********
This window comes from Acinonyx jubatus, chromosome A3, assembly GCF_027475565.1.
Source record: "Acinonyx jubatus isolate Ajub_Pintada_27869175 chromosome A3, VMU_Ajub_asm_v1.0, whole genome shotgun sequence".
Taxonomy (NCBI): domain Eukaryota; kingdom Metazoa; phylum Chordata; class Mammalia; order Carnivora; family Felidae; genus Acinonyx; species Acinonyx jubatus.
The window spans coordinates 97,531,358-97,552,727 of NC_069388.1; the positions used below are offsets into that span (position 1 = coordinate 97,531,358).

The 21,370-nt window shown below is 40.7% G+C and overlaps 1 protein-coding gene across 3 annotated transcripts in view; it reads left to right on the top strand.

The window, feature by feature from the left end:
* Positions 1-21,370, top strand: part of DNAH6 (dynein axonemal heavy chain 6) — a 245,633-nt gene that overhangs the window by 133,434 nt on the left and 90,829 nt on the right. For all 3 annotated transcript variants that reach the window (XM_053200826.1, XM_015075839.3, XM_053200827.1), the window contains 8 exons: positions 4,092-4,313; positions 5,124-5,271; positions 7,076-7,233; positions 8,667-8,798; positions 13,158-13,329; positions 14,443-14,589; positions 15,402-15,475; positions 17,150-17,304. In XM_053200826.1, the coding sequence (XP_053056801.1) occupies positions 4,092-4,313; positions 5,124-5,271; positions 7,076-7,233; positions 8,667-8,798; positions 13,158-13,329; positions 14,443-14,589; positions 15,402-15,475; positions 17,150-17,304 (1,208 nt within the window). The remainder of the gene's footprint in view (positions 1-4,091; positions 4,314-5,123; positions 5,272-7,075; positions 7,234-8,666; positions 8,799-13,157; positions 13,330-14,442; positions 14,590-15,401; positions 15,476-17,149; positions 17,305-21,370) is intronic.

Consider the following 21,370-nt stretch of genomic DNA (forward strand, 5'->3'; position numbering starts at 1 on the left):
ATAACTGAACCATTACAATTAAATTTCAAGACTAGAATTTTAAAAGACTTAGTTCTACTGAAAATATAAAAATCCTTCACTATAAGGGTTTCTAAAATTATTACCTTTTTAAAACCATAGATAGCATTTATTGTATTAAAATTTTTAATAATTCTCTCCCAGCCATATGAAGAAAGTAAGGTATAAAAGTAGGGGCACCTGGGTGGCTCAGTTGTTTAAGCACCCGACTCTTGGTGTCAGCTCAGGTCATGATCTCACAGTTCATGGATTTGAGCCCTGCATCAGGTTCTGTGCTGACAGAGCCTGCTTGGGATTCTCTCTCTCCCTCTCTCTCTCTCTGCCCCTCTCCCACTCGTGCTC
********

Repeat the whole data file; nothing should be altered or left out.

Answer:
This window comes from Acinonyx jubatus, chromosome A3, assembly GCF_027475565.1.
Source record: "Acinonyx jubatus isolate Ajub_Pintada_27869175 chromosome A3, VMU_Ajub_asm_v1.0, whole genome shotgun sequence".
Taxonomy (NCBI): domain Eukaryota; kingdom Metazoa; phylum Chordata; class Mammalia; order Carnivora; family Felidae; genus Acinonyx; species Acinonyx jubatus.
The window spans coordinates 97,531,358-97,552,727 of NC_069388.1; the positions used below are offsets into that span (position 1 = coordinate 97,531,358).

The 21,370-nt window shown below is 40.7% G+C and overlaps 1 protein-coding gene across 3 annotated transcripts in view; it reads left to right on the top strand.

The window, feature by feature from the left end:
* Positions 1-21,370, top strand: part of DNAH6 (dynein axonemal heavy chain 6) — a 245,633-nt gene that overhangs the window by 133,434 nt on the left and 90,829 nt on the right. For all 3 annotated transcript variants that reach the window (XM_053200826.1, XM_015075839.3, XM_053200827.1), the window contains 8 exons: positions 4,092-4,313; positions 5,124-5,271; positions 7,076-7,233; positions 8,667-8,798; positions 13,158-13,329; positions 14,443-14,589; positions 15,402-15,475; positions 17,150-17,304. In XM_053200826.1, the coding sequence (XP_053056801.1) occupies positions 4,092-4,313; positions 5,124-5,271; positions 7,076-7,233; positions 8,667-8,798; positions 13,158-13,329; positions 14,443-14,589; positions 15,402-15,475; positions 17,150-17,304 (1,208 nt within the window). The remainder of the gene's footprint in view (positions 1-4,091; positions 4,314-5,123; positions 5,272-7,075; positions 7,234-8,666; positions 8,799-13,157; positions 13,330-14,442; positions 14,590-15,401; positions 15,476-17,149; positions 17,305-21,370) is intronic.

Consider the following 21,370-nt stretch of genomic DNA (forward strand, 5'->3'; position numbering starts at 1 on the left):
ATAACTGAACCATTACAATTAAATTTCAAGACTAGAATTTTAAAAGACTTAGTTCTACTGAAAATATAAAAATCCTTCACTATAAGGGTTTCTAAAATTATTACCTTTTTAAAACCATAGATAGCATTTATTGTATTAAAATTTTTAATAATTCTCTCCCAGCCATATGAAGAAAGTAAGGTATAAAAGTAGGGGCACCTGGGTGGCTCAGTTGTTTAAGCACCCGACTCTTGGTGTCAGCTCAGGTCATGATCTCACAGTTCATGGATTTGAGCCCTGCATCAGGTTCTGTGCTGACAGAGCCTGCTTGGGATTCTCTCTCTCCCTCTCTCTCTCTCTGCCCCTCTCCCACTCGTGCTC